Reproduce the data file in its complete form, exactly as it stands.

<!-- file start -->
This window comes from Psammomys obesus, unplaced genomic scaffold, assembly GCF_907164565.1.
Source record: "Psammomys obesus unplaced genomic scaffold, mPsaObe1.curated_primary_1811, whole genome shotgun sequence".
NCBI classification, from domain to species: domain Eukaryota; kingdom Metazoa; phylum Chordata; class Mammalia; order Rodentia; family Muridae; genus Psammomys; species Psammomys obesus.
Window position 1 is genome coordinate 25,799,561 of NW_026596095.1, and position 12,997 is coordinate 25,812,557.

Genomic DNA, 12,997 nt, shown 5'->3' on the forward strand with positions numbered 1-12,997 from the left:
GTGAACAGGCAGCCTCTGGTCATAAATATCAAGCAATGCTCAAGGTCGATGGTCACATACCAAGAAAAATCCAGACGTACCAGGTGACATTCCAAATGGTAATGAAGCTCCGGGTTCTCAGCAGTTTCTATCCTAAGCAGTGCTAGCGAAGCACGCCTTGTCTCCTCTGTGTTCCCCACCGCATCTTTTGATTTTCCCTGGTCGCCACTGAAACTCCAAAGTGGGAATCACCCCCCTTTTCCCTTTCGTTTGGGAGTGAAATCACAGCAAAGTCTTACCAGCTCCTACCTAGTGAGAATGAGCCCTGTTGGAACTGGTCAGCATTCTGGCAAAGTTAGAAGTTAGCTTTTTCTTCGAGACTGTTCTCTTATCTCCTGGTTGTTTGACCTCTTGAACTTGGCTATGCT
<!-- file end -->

This window comes from Psammomys obesus, unplaced genomic scaffold, assembly GCF_907164565.1.
Source record: "Psammomys obesus unplaced genomic scaffold, mPsaObe1.curated_primary_1811, whole genome shotgun sequence".
NCBI classification, from domain to species: domain Eukaryota; kingdom Metazoa; phylum Chordata; class Mammalia; order Rodentia; family Muridae; genus Psammomys; species Psammomys obesus.
Window position 1 is genome coordinate 25,799,561 of NW_026596095.1, and position 12,997 is coordinate 25,812,557.

Genomic DNA, 12,997 nt, shown 5'->3' on the forward strand with positions numbered 1-12,997 from the left:
GTGAACAGGCAGCCTCTGGTCATAAATATCAAGCAATGCTCAAGGTCGATGGTCACATACCAAGAAAAATCCAGACGTACCAGGTGACATTCCAAATGGTAATGAAGCTCCGGGTTCTCAGCAGTTTCTATCCTAAGCAGTGCTAGCGAAGCACGCCTTGTCTCCTCTGTGTTCCCCACCGCATCTTTTGATTTTCCCTGGTCGCCACTGAAACTCCAAAGTGGGAATCACCCCCCTTTTCCCTTTCGTTTGGGAGTGAAATCACAGCAAAGTCTTACCAGCTCCTACCTAGTGAGAATGAGCCCTGTTGGAACTGGTCAGCATTCTGGCAAAGTTAGAAGTTAGCTTTTTCTTCGAGACTGTTCTCTTATCTCCTGGTTGTTTGACCTCTTGAACTTGGCTATGCT